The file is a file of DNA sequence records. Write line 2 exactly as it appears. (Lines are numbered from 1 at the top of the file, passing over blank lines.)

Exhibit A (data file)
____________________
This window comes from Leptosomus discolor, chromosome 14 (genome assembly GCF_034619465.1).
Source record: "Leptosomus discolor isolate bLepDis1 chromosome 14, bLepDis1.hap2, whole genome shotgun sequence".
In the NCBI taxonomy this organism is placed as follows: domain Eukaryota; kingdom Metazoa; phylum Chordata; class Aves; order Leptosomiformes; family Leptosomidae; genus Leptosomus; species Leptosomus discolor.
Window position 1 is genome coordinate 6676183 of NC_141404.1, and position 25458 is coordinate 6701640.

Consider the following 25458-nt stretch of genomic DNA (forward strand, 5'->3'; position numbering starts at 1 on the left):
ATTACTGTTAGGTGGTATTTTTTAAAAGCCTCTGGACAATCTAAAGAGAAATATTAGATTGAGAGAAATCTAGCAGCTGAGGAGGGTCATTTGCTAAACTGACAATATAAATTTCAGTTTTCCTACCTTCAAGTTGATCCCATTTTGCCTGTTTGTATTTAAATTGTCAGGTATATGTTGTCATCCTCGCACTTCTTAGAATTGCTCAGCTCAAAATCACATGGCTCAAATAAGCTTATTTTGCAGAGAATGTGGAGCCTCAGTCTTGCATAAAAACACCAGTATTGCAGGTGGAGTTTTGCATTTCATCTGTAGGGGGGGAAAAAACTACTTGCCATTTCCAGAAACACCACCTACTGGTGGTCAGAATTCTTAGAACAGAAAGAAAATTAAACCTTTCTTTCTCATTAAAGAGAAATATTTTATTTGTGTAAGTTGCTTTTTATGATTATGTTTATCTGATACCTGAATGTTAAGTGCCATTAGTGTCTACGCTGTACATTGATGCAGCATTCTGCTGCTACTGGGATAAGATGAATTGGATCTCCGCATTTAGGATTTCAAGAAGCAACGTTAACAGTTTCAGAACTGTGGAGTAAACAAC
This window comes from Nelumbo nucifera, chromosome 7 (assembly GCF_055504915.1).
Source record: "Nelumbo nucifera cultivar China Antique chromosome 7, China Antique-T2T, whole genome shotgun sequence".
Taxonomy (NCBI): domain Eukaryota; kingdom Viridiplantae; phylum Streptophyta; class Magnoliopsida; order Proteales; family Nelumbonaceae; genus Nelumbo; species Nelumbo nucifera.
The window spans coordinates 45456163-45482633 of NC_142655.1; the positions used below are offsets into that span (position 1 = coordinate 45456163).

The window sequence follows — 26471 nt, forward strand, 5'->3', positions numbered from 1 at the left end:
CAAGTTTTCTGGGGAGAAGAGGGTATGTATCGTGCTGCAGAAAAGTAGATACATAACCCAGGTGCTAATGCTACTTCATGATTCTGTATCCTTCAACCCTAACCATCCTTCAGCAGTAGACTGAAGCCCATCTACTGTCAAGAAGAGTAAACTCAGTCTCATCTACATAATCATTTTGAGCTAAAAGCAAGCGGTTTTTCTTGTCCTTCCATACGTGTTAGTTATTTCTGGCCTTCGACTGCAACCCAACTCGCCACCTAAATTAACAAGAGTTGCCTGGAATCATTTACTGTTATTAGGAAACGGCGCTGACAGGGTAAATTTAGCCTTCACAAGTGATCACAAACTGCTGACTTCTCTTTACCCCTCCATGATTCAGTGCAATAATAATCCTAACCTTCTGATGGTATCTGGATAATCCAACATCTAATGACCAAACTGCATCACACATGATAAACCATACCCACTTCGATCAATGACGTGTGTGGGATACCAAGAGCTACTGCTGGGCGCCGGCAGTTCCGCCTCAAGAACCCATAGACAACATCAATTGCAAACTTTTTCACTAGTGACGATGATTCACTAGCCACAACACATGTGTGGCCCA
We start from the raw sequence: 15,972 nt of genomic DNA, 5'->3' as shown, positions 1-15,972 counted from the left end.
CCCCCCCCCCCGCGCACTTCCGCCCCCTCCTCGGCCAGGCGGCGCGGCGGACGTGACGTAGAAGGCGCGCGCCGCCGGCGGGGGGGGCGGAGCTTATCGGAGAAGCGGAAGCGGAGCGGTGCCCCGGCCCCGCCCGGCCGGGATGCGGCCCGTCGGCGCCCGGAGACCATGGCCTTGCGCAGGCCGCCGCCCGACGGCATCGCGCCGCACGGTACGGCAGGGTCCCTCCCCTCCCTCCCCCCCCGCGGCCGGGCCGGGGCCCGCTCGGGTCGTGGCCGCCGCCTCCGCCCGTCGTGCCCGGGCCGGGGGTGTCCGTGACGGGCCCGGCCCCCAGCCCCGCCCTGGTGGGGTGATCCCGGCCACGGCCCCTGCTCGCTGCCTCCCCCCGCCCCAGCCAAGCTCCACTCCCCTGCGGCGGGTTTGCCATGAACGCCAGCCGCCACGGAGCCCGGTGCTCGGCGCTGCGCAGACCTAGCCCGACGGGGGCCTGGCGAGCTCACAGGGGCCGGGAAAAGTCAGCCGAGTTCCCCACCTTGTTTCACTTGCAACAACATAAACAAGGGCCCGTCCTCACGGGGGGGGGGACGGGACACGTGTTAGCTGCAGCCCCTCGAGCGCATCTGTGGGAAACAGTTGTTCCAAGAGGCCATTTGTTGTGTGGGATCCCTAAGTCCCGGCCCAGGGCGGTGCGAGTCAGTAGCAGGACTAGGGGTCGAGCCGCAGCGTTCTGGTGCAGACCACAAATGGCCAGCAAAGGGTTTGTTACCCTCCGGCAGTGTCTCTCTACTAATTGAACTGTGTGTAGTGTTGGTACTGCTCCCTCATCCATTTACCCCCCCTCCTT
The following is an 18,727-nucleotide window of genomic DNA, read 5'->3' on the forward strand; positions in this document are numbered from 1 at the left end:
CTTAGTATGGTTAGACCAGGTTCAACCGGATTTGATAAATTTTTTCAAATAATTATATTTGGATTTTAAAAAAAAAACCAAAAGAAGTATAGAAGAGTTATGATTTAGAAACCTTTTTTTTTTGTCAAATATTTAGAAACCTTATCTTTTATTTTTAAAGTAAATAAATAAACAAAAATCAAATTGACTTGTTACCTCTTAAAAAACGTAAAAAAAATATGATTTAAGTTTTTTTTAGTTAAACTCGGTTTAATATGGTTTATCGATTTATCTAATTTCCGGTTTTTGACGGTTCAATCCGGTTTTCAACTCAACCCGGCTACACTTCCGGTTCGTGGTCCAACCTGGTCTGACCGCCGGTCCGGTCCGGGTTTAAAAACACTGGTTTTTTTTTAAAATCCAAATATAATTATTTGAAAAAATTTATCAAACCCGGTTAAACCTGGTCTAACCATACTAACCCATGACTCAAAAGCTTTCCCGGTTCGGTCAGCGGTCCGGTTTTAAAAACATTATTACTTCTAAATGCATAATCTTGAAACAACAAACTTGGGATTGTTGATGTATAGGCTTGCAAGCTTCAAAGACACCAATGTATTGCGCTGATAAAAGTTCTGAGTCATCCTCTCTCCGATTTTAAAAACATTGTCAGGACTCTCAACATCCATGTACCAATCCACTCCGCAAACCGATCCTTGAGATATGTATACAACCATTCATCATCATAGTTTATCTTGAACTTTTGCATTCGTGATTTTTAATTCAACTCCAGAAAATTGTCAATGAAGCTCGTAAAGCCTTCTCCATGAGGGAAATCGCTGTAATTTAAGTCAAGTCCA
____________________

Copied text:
Source record: "Leptosomus discolor isolate bLepDis1 chromosome 14, bLepDis1.hap2, whole genome shotgun sequence".